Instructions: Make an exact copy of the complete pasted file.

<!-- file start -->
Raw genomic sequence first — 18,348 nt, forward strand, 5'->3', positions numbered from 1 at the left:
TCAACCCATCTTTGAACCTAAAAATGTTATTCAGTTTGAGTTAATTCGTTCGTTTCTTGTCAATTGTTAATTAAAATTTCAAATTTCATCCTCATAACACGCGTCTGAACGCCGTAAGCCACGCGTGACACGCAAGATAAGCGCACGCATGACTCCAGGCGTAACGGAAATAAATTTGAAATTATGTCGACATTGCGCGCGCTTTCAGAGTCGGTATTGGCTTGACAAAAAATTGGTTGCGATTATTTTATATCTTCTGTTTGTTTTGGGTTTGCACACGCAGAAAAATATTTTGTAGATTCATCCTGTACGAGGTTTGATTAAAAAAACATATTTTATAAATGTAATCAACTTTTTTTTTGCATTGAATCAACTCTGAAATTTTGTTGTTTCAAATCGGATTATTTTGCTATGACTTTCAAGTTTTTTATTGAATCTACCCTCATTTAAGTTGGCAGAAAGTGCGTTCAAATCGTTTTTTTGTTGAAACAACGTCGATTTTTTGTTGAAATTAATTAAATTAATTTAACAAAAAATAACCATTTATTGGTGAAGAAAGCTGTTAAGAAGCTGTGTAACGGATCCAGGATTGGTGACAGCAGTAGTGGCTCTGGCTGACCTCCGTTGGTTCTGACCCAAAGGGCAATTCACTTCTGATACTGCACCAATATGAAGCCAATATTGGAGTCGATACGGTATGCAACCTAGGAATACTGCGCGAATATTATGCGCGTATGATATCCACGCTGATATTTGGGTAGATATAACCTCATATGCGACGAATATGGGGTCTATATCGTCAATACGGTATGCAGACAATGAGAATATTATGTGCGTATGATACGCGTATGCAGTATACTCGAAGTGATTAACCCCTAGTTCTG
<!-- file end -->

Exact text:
Raw genomic sequence first — 18,348 nt, forward strand, 5'->3', positions numbered from 1 at the left:
TCAACCCATCTTTGAACCTAAAAATGTTATTCAGTTTGAGTTAATTCGTTCGTTTCTTGTCAATTGTTAATTAAAATTTCAAATTTCATCCTCATAACACGCGTCTGAACGCCGTAAGCCACGCGTGACACGCAAGATAAGCGCACGCATGACTCCAGGCGTAACGGAAATAAATTTGAAATTATGTCGACATTGCGCGCGCTTTCAGAGTCGGTATTGGCTTGACAAAAAATTGGTTGCGATTATTTTATATCTTCTGTTTGTTTTGGGTTTGCACACGCAGAAAAATATTTTGTAGATTCATCCTGTACGAGGTTTGATTAAAAAAACATATTTTATAAATGTAATCAACTTTTTTTTTGCATTGAATCAACTCTGAAATTTTGTTGTTTCAAATCGGATTATTTTGCTATGACTTTCAAGTTTTTTATTGAATCTACCCTCATTTAAGTTGGCAGAAAGTGCGTTCAAATCGTTTTTTTGTTGAAACAACGTCGATTTTTTGTTGAAATTAATTAAATTAATTTAACAAAAAATAACCATTTATTGGTGAAGAAAGCTGTTAAGAAGCTGTGTAACGGATCCAGGATTGGTGACAGCAGTAGTGGCTCTGGCTGACCTCCGTTGGTTCTGACCCAAAGGGCAATTCACTTCTGATACTGCACCAATATGAAGCCAATATTGGAGTCGATACGGTATGCAACCTAGGAATACTGCGCGAATATTATGCGCGTATGATATCCACGCTGATATTTGGGTAGATATAACCTCATATGCGACGAATATGGGGTCTATATCGTCAATACGGTATGCAGACAATGAGAATATTATGTGCGTATGATACGCGTATGCAGTATACTCGAAGTGATTAACCCCTAGTTCTG